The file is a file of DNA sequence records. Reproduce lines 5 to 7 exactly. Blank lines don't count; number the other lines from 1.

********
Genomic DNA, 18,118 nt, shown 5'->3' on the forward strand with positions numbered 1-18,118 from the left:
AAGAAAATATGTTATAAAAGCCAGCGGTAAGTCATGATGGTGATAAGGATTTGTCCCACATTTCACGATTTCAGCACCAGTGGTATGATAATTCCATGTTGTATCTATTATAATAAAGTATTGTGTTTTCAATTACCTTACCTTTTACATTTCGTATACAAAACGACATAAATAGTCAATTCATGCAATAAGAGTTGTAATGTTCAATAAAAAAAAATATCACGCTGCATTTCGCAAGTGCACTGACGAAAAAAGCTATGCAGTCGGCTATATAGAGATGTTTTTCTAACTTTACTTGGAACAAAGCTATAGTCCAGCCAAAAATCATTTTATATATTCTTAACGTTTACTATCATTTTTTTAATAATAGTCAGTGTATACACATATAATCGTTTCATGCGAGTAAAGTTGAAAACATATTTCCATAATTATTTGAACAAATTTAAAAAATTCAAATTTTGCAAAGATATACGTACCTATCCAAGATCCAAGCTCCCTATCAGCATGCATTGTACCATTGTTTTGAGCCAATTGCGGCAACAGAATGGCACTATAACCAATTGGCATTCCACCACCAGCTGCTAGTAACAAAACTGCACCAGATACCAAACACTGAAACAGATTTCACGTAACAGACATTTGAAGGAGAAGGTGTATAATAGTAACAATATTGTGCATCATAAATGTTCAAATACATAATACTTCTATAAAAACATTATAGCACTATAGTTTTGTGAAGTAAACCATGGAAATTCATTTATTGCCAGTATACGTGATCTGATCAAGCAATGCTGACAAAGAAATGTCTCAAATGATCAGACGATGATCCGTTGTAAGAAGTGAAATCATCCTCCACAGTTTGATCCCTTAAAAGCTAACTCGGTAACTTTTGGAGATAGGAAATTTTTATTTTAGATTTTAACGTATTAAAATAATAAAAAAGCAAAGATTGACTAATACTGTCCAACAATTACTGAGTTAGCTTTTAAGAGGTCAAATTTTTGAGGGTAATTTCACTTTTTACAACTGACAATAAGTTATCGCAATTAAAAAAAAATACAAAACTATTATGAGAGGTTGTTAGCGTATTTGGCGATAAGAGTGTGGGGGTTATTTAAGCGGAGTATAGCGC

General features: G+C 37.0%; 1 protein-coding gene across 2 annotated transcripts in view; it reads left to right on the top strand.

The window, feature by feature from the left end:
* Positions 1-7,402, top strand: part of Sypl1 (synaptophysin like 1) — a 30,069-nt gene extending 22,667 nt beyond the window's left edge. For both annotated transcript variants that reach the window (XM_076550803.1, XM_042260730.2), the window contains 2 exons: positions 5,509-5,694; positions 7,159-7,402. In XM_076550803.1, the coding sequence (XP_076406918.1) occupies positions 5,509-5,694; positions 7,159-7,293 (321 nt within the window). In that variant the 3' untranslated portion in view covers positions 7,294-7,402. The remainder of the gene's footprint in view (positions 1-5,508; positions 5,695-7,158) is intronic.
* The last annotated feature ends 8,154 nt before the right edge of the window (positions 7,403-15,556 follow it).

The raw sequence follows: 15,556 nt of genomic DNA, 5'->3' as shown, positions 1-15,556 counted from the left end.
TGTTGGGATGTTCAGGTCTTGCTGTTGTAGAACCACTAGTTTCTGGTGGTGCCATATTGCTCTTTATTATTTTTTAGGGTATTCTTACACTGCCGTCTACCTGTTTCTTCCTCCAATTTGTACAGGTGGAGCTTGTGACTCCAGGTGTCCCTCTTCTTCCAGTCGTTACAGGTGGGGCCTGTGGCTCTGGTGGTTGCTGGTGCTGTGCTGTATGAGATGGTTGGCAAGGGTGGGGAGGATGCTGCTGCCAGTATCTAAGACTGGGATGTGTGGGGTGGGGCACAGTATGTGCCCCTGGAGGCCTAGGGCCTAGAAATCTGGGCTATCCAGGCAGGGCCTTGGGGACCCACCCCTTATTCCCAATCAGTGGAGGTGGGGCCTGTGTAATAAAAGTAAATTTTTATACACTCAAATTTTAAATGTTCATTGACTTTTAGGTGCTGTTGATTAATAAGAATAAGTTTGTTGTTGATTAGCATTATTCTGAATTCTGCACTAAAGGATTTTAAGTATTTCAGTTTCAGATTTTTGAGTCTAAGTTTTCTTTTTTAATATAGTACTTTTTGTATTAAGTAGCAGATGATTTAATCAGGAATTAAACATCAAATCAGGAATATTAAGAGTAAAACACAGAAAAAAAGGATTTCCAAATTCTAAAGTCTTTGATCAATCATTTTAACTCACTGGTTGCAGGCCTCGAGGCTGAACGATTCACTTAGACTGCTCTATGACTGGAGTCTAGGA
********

* Positions 1-7,402, top strand: part of Sypl1 (synaptophysin like 1) — a 30,069-nt gene extending 22,667 nt beyond the window's left edge. For both annotated transcript variants that reach the window (XM_076550803.1, XM_042260730.2), the window contains 2 exons: positions 5,509-5,694; positions 7,159-7,402. In XM_076550803.1, the coding sequence (XP_076406918.1) occupies positions 5,509-5,694; positions 7,159-7,293 (321 nt within the window). In that variant the 3' untranslated portion in view covers positions 7,294-7,402. The remainder of the gene's footprint in view (positions 1-5,508; positions 5,695-7,158) is intronic.
* The last annotated feature ends 8,154 nt before the right edge of the window (positions 7,403-15,556 follow it).

The raw sequence follows: 15,556 nt of genomic DNA, 5'->3' as shown, positions 1-15,556 counted from the left end.